PBOL'S THEATRE WEEK IN REVIEW, July 10-16: Blood, Sweat and Tiers

ICYMI   PBOL'S THEATRE WEEK IN REVIEW, July 10-16: Blood, Sweat and Tiers
 
After causing endless tsuris up and down Broadway for weeks, actors and producers got together this week in a cliffhanger of a resolution to their months-long wrangling over the Production Contract, the pact which rules thespian work on Broadway and the road. The tentative agreement was announced Monday July 12, and details were released two days later.

Plenty of drama preceded the happy ending. A week of talks ended badly late Friday night July 9, when the League of American Theatres and Producers rejected Actors' Equity's final proposal. The first thing the union did in response was schedule an emergency council meeting for Monday. The second thing it did was to start offering individual producers temporary side deals, skirting the League talks. It was that pesky second thing that threw the League for a loop. The backers of The Boy From Oz bit, signing with Equity, causing to the League to hold an emergency meeting of its own. (Oh, it was quite a week for emergencies.) At the pow-wow, The League had all its members sign something with the terribly important (and vaguely socialistic) name of "document of interdependence."

Then it was time for Equity's emergency rendezvous, which barely started before the League interrupted it with a series of press statements and phone calls. One of those phone calls led to the tentative agreement. The pact has the usual salary increases and safety initiatives. The crux of it, however, was a new touring program—a tiered salary system which is meant to solve the hot issue of non-Equity road tours. The new system will offer different actor salary levels depending of the size of show "and other variables." Bottom line, actors on the road will probably make less money more often. But then, producers, now compelled to use union actors, will also probably make less money more often. This will probably lead to some grumbling on both sides. But no one's grumbling about having avoided a strike.

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Strike or no strike, the nonprofit Lincoln Center Theater's production of Stephen Sondheim's The Frogs wouldn't have been affected (LCT is under a different contract). Nevertheless, one of the cast was thrown out of work this week. After three weeks of previews, "Saturday Night Live" ensemble member Chris Kattan, who had been playing the role of slave Xanthias, was replaced by Roger Bart — star Nathan Lane and director Susan Stroman's old Producers compatriot. Opening remains July 22 for the show, which is reportedly slowly whittling down its once three-hour running time.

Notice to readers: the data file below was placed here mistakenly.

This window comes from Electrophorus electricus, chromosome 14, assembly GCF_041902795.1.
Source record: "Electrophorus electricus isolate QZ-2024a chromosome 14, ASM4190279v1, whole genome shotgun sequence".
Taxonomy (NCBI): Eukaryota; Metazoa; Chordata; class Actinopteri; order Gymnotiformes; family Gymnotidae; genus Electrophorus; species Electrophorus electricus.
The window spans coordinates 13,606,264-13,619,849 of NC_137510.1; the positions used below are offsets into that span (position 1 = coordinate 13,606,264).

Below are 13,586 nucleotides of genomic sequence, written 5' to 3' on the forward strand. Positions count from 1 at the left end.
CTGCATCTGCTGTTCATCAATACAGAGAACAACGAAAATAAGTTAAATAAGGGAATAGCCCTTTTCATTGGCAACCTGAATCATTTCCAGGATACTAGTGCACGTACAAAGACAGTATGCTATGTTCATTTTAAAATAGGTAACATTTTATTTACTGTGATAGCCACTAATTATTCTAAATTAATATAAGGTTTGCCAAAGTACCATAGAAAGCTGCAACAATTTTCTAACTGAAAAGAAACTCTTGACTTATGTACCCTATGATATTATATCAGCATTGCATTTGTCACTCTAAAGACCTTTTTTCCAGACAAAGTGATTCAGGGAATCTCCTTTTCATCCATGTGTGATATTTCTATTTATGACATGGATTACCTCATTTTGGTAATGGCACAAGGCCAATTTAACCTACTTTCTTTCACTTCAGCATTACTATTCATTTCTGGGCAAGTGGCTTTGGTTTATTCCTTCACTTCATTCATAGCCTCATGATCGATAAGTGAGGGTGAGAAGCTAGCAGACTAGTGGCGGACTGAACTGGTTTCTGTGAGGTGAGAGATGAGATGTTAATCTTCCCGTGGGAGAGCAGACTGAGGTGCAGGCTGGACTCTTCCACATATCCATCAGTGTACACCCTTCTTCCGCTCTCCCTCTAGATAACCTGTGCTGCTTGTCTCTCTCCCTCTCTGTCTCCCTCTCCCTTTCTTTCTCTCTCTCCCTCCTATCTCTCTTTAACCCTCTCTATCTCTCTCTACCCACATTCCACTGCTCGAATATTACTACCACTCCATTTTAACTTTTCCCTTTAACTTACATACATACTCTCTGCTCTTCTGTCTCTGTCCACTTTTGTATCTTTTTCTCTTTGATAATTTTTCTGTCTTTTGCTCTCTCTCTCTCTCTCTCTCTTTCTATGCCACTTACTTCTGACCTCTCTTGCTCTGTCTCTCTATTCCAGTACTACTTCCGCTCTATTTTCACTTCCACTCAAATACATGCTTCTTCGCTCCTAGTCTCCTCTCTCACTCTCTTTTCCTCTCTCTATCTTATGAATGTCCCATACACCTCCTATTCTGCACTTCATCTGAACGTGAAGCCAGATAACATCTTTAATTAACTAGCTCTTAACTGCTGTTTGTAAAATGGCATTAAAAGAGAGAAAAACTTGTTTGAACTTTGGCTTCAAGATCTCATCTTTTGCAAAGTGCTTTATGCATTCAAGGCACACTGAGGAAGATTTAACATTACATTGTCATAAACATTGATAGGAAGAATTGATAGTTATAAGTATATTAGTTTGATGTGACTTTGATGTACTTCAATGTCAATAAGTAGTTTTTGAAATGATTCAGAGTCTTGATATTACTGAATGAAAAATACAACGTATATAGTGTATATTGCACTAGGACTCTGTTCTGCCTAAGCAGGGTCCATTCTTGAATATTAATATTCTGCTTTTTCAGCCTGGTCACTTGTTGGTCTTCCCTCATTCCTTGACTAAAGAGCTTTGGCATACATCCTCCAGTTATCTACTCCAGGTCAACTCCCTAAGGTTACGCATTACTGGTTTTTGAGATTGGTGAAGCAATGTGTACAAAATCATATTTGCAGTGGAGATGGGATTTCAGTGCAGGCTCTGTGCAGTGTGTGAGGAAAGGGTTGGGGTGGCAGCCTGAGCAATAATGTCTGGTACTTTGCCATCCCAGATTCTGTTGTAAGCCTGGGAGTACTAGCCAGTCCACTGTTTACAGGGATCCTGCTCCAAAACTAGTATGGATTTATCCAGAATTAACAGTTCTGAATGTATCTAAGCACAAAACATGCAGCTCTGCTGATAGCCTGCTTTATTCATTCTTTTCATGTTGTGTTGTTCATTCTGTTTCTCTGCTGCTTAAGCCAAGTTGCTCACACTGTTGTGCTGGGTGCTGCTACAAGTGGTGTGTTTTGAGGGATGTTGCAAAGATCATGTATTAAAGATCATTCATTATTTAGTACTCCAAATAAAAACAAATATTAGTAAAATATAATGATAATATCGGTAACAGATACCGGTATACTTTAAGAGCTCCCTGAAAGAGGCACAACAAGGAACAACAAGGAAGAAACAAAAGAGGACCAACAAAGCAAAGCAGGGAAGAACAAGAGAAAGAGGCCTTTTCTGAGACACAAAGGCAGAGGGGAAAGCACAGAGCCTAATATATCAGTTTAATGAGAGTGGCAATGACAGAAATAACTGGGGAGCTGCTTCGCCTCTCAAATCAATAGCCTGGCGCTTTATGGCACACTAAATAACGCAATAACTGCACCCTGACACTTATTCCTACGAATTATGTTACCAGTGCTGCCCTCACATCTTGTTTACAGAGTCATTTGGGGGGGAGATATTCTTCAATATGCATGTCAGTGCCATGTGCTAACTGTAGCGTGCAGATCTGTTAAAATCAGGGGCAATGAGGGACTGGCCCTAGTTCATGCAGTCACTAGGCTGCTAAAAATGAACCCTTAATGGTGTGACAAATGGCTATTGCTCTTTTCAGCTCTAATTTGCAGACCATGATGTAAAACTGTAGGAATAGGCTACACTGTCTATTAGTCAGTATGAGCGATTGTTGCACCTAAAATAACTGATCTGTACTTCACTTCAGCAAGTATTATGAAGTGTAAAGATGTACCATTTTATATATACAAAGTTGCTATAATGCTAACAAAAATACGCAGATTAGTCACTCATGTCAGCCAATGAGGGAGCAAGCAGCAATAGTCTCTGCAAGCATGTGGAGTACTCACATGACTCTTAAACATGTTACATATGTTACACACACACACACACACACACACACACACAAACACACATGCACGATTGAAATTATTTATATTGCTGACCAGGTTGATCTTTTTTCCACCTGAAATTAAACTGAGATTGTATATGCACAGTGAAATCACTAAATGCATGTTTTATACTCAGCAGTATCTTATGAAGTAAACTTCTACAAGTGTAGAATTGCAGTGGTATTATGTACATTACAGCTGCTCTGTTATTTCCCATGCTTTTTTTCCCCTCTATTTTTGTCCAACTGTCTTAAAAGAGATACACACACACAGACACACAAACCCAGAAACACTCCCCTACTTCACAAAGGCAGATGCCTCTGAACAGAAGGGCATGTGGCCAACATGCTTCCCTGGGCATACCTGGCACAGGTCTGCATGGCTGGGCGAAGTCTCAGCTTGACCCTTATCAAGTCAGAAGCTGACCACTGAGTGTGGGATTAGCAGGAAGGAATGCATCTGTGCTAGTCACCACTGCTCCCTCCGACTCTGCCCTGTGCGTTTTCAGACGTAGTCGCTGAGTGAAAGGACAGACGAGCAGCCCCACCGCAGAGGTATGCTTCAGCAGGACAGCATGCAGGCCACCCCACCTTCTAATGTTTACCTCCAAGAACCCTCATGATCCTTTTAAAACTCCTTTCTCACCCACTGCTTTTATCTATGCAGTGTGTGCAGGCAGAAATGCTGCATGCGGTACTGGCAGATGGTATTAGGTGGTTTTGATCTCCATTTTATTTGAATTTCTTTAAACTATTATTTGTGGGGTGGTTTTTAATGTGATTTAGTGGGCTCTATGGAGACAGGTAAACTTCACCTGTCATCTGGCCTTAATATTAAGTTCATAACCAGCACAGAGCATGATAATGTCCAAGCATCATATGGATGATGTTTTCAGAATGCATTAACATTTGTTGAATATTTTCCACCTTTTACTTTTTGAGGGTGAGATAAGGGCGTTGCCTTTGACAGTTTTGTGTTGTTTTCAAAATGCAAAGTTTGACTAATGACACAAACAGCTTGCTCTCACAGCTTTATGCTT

*** The full cast of the UK premiere of the megamusical in the making, Mary Poppins, was announced. Joining leads Laura Michelle Kelly and Gavin Lee will be David Haig and Linzi Hateley as George and Winifred Banks, Rosemary Ashe as Miss Andrew and Jenny Galloway as Mrs. Brill, Julia Sutton as Bird woman, Kevin Williams as Park Keeper and Gerard Carey as Robertson Ay. Five sets of children will play Banks kids Michael and Jane. Previews at the Bristol Hippodrome begin Sept. 15.

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In the U.S. Heartland, Stacy Keach, Stephen Lang, Linda Lavin, Matthew Modine and Heather Prete will star the Goodman Theatre's premiere of Arthur Miller's Finishing the Picture. No one will officially say so, but the script is reportedly based on the creation of Monroe's last movie, 1961's "The Misfits," which was directed by John Huston, and for which Miller penned the screenplay. Modine will play Paul, a screenwriter who in not a stand-in for Miller, and Prete will portray a troubled actress, Kitty, who is no artistic relation to Monroe. Lang and Lavin will be acting teachers who influence Kitty's life and bear no resemblance to the Strasbergs.

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What would Elyot and Amanda of Noel Coward's Private Lives think about their former Broadway home, the Times Square Theatre, becoming a venue for Ecko Unlimited, the hip-hop clothing and "lifestyle" company? The last unclaimed landmark theatre on the revived stretch of 42nd Street between Broadway and Eighth Avenue will not be returned to legitimate use, as did the New Victory, New Amsterdam and Lyric and Apollo (now the Ford Center). Ecko will transform the building into a four-level, $25-million showcase of clothing, art, video games, electronics and "collectible sneakers." As Amanda might have said, "Strange how potent cheap culture is."

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